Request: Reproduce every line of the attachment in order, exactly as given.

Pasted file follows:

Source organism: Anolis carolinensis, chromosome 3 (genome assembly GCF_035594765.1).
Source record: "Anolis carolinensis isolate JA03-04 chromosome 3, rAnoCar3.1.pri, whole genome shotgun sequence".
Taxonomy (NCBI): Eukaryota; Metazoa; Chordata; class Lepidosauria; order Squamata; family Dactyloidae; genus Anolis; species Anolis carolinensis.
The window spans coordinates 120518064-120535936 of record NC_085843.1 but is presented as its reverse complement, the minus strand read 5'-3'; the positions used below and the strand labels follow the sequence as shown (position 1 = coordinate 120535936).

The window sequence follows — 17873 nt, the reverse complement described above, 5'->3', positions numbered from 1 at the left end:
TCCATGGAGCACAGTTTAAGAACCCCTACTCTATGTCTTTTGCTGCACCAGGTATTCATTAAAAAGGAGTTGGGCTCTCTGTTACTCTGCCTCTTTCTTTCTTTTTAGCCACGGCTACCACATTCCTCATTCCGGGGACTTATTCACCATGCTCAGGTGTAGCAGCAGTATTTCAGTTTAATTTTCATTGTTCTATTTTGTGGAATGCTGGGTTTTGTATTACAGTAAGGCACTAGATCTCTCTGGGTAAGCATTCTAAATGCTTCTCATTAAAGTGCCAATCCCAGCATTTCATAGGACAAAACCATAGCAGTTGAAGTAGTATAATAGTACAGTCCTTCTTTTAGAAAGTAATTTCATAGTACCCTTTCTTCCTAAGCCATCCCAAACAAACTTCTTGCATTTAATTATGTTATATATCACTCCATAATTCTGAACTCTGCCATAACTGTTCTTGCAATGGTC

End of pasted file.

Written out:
Source organism: Anolis carolinensis, chromosome 3 (genome assembly GCF_035594765.1).
Source record: "Anolis carolinensis isolate JA03-04 chromosome 3, rAnoCar3.1.pri, whole genome shotgun sequence".
Taxonomy (NCBI): Eukaryota; Metazoa; Chordata; class Lepidosauria; order Squamata; family Dactyloidae; genus Anolis; species Anolis carolinensis.
The window spans coordinates 120518064-120535936 of record NC_085843.1 but is presented as its reverse complement, the minus strand read 5'-3'; the positions used below and the strand labels follow the sequence as shown (position 1 = coordinate 120535936).

The window sequence follows — 17873 nt, the reverse complement described above, 5'->3', positions numbered from 1 at the left end:
TCCATGGAGCACAGTTTAAGAACCCCTACTCTATGTCTTTTGCTGCACCAGGTATTCATTAAAAAGGAGTTGGGCTCTCTGTTACTCTGCCTCTTTCTTTCTTTTTAGCCACGGCTACCACATTCCTCATTCCGGGGACTTATTCACCATGCTCAGGTGTAGCAGCAGTATTTCAGTTTAATTTTCATTGTTCTATTTTGTGGAATGCTGGGTTTTGTATTACAGTAAGGCACTAGATCTCTCTGGGTAAGCATTCTAAATGCTTCTCATTAAAGTGCCAATCCCAGCATTTCATAGGACAAAACCATAGCAGTTGAAGTAGTATAATAGTACAGTCCTTCTTTTAGAAAGTAATTTCATAGTACCCTTTCTTCCTAAGCCATCCCAAACAAACTTCTTGCATTTAATTATGTTATATATCACTCCATAATTCTGAACTCTGCCATAACTGTTCTTGCAATGGTC